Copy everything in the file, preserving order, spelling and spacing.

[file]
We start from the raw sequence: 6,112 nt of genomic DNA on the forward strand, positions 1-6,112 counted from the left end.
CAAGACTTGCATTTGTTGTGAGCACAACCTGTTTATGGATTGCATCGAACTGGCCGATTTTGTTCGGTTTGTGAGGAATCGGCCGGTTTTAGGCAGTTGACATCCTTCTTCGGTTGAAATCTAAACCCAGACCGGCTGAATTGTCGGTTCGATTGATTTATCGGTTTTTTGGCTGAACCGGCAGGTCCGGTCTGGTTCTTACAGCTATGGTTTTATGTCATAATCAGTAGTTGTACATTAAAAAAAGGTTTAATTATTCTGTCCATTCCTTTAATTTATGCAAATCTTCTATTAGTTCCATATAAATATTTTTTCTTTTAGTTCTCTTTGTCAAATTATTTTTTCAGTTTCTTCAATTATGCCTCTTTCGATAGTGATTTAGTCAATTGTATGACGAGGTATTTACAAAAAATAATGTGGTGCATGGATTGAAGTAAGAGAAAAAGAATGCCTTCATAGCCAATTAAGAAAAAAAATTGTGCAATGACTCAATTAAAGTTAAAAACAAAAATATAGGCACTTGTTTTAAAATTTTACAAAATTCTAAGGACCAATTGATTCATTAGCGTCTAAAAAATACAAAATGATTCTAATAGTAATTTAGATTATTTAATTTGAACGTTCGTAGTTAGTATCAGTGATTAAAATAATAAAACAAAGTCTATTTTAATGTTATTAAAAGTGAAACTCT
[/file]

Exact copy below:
We start from the raw sequence: 6,112 nt of genomic DNA on the forward strand, positions 1-6,112 counted from the left end.
CAAGACTTGCATTTGTTGTGAGCACAACCTGTTTATGGATTGCATCGAACTGGCCGATTTTGTTCGGTTTGTGAGGAATCGGCCGGTTTTAGGCAGTTGACATCCTTCTTCGGTTGAAATCTAAACCCAGACCGGCTGAATTGTCGGTTCGATTGATTTATCGGTTTTTTGGCTGAACCGGCAGGTCCGGTCTGGTTCTTACAGCTATGGTTTTATGTCATAATCAGTAGTTGTACATTAAAAAAAGGTTTAATTATTCTGTCCATTCCTTTAATTTATGCAAATCTTCTATTAGTTCCATATAAATATTTTTTCTTTTAGTTCTCTTTGTCAAATTATTTTTTCAGTTTCTTCAATTATGCCTCTTTCGATAGTGATTTAGTCAATTGTATGACGAGGTATTTACAAAAAATAATGTGGTGCATGGATTGAAGTAAGAGAAAAAGAATGCCTTCATAGCCAATTAAGAAAAAAAATTGTGCAATGACTCAATTAAAGTTAAAAACAAAAATATAGGCACTTGTTTTAAAATTTTACAAAATTCTAAGGACCAATTGATTCATTAGCGTCTAAAAAATACAAAATGATTCTAATAGTAATTTAGATTATTTAATTTGAACGTTCGTAGTTAGTATCAGTGATTAAAATAATAAAACAAAGTCTATTTTAATGTTATTAAAAGTGAAACTCT